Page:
Defendant's motion to disqualify plaintiff's counsel was granted where counsel represented plaintiff in the current dispute and was subsequently retained by defendant in connection with a reexamination proceeding involving different patents and an unrelated indemnity dispute. "Once [plaintiff's counsel] accepted [defendant] as a client, the firm owed [defendant] a duty of loyalty. [Plaintiff's counsel] breached that duty . . . by assisting [plaintiff] in advancing patent infringement claims against [defendant]. Although the consequence of that breach -- per se disqualification -- does negatively impact [plaintiff's counsel's] first client, [plaintiff], allowing [it] to avoid that consequence by simply withdrawing as counsel for [defendant], a secondly acquired but nonetheless fully engaged client, is not the best way to restore confidence in the legal profession. . . . Once a client engages a lawyer, that client must be able to expect undivided loyalty. Even though disqualification is a harsh penalty, allowing a law firm to resolve voluntarily created conflicting loyalties by simply dropping the less favored client undermines this expectation."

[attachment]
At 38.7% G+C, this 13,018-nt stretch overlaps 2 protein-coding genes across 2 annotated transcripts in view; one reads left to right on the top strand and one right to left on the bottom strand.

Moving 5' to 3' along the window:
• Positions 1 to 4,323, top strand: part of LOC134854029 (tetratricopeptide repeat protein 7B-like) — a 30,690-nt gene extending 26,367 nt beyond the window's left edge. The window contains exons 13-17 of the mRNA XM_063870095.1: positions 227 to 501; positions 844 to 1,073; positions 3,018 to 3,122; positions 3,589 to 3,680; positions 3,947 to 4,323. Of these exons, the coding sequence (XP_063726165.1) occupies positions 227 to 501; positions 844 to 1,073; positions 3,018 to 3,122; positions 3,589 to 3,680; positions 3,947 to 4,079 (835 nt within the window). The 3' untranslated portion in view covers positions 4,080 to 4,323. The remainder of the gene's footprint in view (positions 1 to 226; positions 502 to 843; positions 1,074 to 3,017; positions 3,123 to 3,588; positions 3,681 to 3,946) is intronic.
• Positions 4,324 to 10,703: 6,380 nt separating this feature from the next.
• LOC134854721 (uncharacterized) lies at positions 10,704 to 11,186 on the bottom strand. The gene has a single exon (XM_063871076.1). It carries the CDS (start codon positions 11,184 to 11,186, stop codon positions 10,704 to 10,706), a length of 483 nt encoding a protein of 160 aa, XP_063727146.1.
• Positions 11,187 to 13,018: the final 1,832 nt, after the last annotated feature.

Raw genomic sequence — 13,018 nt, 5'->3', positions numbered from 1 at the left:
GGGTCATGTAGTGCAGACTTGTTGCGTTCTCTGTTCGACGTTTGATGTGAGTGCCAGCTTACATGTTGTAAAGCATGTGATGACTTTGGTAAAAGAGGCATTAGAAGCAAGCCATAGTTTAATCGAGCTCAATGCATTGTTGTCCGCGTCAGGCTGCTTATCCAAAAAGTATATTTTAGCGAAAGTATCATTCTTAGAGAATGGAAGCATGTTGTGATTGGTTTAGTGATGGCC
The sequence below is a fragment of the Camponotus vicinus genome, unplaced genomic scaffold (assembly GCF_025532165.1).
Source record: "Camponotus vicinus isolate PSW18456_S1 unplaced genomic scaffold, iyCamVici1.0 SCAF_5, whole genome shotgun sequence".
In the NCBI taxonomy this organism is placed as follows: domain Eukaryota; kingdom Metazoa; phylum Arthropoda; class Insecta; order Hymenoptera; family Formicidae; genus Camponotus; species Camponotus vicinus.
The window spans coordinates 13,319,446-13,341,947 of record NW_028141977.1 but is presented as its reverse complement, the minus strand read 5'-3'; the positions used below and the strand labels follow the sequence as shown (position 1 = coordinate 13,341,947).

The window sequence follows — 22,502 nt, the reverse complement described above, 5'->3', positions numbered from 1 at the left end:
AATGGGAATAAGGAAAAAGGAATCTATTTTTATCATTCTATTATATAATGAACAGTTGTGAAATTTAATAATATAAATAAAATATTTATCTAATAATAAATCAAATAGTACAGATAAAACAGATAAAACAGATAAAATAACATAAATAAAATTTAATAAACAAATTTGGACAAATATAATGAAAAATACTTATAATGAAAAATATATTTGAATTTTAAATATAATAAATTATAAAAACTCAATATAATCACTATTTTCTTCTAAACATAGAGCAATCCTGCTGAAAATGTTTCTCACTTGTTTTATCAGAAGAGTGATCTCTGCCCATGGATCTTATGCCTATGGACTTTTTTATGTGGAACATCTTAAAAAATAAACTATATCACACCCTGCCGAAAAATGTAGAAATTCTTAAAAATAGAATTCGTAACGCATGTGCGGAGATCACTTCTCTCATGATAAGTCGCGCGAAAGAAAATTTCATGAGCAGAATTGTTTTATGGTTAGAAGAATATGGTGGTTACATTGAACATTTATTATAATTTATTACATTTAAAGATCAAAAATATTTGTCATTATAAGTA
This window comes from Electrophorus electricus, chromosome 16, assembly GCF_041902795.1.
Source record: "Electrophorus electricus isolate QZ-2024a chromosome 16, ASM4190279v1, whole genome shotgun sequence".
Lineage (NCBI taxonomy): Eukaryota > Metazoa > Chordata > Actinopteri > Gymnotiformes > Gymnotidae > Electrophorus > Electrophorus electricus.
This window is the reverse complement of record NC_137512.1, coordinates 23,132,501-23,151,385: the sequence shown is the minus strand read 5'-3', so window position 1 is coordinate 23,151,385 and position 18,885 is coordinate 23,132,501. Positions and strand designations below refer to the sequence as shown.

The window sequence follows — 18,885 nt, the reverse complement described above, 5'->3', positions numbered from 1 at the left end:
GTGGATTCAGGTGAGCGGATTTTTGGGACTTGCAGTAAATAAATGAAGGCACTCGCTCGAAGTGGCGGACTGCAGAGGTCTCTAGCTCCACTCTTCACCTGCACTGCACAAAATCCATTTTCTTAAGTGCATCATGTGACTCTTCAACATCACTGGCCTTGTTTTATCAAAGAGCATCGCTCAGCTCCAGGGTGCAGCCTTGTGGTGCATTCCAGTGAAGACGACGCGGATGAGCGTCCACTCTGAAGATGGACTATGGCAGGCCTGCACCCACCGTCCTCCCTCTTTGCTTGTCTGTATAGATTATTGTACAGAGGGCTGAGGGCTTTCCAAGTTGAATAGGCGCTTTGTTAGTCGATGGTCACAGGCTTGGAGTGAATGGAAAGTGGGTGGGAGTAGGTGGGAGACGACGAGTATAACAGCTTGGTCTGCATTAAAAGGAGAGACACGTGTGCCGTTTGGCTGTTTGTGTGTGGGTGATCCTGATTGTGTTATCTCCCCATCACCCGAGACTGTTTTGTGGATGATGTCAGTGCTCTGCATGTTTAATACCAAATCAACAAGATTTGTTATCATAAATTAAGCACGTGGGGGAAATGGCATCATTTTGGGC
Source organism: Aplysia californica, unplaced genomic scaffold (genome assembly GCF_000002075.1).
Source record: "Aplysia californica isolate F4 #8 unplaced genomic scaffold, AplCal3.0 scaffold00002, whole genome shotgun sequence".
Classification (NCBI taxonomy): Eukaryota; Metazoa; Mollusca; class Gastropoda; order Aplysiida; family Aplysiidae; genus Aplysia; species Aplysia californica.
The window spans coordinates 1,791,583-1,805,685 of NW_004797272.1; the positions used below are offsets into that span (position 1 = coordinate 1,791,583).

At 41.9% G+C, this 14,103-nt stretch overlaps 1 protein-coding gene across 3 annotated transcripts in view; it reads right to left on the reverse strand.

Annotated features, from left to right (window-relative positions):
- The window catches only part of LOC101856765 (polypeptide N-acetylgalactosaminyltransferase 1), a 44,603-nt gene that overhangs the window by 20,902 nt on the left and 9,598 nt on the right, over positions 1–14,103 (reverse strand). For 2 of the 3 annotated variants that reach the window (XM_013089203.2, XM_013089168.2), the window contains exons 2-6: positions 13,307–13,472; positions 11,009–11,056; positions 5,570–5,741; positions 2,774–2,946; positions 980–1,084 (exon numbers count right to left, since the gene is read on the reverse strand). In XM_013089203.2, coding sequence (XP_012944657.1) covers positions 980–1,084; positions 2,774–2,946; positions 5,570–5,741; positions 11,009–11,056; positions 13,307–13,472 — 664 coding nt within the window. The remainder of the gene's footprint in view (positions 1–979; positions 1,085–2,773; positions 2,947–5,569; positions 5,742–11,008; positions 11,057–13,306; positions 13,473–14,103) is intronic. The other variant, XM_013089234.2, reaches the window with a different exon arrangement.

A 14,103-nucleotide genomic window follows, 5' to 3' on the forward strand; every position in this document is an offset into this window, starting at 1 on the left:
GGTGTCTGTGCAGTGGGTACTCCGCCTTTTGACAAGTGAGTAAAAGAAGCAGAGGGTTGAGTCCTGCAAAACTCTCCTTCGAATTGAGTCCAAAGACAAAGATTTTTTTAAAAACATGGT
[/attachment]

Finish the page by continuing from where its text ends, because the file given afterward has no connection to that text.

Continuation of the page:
Fujitsu Limited v. Belkin International, Inc., et. al., 5-10-cv-03972 (CAND December 22, 2010, Order) (Koh, J.)